An article (Persian link) published in the influential Persian-language Iranian website Alef claimed that Jews are “human history’s most bloodthirsty people.” The article provided “evidence” based on “historical events” drawn from some of the most infamous blood libels in Europe, which were previously used to justify the mass killings of Jews. Alef is owned by Ahmad Tavakkoli, a member of Iran’s parliament and a cousin to Mohammad Javad Larijani, the secretary of Iran’s Human Rights Council; Sadeq Larijani, the Chief Justice of Iran; and Ali Larijani, the powerful speaker of Iran’s parliament.
The article pushes the classic lie that Jews require human blood for the baking of matzahs for Passover, and acquire it by sacrificing the children of their enemies. More generally, the article repeats the libel that throughout history, Jews murdered Christian children during the celebration of their various holidays. It also claims that those performing ritual Jewish circumcision suck the blood of Jewish infants and cause them harm.
In his analysis of the article, Mehdi Khalaji, a fellow at the Washington Institute for Near East Policy, explained how anti-Semitism has become an influential ideology of revolutionary Iran.
Although anti-Judaism is well known in Iranian Islamic tradition and literature (even in the works of well-known classical poets such as Saadi), this is fundamentally different from modern anti-Semitism, which was imported into Iran by leftist and Islamist intellectuals and political activists before and after the 1979 revolution. Secular intellectuals were heavily influenced by anti-Semitic trends in Europe and the Soviet Union, while Islamists were influenced by the Muslim Brotherhood and other Arab anti-Semitic writers. In addition, some Iraqi Shiite clerics transmitted anti-Semitic literature from the Arab world to Iran. For instance, Sayyed Muhammad Shirazi — head of the Shirazi family, who are known for their ultraconservative tendencies and run dozens of satellite television networks, websites, organizations, and mosques in the United States, Europe, and the Middle East — published several anti-Semitic books in the 1960s. One of these, titled The World As Jews’ Plaything, was translated by Sayyed Hadi al-Modarresi, an Iraqi cleric who is now a Shiite religious authority (marja).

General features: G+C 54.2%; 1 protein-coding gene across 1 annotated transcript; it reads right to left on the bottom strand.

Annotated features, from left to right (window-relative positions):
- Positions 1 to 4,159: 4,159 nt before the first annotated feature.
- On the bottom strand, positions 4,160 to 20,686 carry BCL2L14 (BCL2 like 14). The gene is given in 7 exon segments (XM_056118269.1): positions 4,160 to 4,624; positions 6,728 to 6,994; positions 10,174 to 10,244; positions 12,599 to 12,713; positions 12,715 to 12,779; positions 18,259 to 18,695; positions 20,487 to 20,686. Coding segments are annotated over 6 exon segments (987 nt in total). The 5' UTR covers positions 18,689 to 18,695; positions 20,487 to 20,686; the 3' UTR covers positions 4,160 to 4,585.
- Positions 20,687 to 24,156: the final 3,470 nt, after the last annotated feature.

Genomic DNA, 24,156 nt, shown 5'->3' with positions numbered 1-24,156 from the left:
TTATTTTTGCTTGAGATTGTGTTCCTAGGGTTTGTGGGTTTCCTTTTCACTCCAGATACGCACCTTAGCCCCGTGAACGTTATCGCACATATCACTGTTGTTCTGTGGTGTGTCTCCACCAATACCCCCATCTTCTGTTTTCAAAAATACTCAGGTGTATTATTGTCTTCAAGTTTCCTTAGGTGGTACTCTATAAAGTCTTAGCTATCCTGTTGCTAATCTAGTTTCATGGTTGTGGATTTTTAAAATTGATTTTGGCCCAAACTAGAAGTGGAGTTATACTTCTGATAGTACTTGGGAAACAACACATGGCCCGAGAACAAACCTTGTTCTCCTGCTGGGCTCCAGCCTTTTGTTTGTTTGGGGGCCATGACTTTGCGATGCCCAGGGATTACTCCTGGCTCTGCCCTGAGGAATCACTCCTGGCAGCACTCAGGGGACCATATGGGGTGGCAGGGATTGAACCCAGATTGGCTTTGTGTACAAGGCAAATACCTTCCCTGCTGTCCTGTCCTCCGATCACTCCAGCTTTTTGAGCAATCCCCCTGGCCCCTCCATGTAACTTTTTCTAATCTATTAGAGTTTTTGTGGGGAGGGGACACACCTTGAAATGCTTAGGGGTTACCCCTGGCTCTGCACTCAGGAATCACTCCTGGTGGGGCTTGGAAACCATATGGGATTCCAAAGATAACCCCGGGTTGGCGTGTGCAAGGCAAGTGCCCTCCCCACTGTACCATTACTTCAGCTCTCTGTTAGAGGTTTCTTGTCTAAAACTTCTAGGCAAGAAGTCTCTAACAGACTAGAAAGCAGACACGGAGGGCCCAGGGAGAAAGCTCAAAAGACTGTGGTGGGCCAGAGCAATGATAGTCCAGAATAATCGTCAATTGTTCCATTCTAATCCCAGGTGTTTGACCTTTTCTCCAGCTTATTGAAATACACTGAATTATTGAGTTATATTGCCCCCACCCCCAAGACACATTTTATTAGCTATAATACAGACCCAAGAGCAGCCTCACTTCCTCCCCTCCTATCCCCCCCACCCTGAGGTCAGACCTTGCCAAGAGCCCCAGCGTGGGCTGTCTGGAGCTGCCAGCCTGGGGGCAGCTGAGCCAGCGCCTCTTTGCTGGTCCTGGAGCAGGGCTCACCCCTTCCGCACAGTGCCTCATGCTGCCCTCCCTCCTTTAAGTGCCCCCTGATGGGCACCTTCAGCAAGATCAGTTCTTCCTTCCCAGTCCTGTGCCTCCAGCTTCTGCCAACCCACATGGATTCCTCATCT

Judaism is an official minority religion in the Islamic Republic, and Jews have a representative in the parliament and are free to practice their religion in synagogues across the country, including in Tehran — a city whose hundreds of thousands of Sunni residents are not allowed to have a mosque of their own. Nevertheless, Iranian officials are known to make implicitly and explicitly anti-Semitic statements against Israel and Jews, and the government makes no effort to curb anti-Semitic propaganda by local extremists. In the past, such statements were generally political, with some element of the traditional Muslim complaints about Jews falsifying God’s message and rejecting the true prophet Muhammad. Since 1979, however, the spread of more primitive anti-Semitic lies has increased, especially the blood libel. Googling such accusations in Persian turns up many related articles, particularly on apocalyptic websites. More disturbingly, the blood libel has been creeping into mainstream media for some time, with occasional statements made by commentators on important websites or even state television. Although no Iranian officials have made such statements, none of them have reacted to the spread of this libel, including this week’s prominent Alef article. Similarly, no Iranian clerics have denounced this libel against what is officially regarded as a divine religion, i.e., Judaism.
In today’s Iran, anti-Judaic and anti-Semitic discourses are sometimes mixed in textbooks, media, religious/political propaganda, and secular intellectual literature. This helps the regime justify its anti-Israeli agenda in the region, casting Jews as genuine enemies who do not want to see the Islamic Republic progress, especially with regard to nuclear technology. What matters most is that such mixed discourse cannot easily be criticized inside Iran by those intellectuals who are concerned about the long-term negative ramifications of anti-Jewish sentiment.
Ayatollah Ruhollah Khomeini, the previous Supreme Leader of the Islamic Republic, publicly denounced and demonized the Jews, referring to them as “infidels” and “impure creatures.” Since the Islamic Revolution in 1979, Iran’s leading clerics and politicians have consistently denounced Israel, calling for its destruction.
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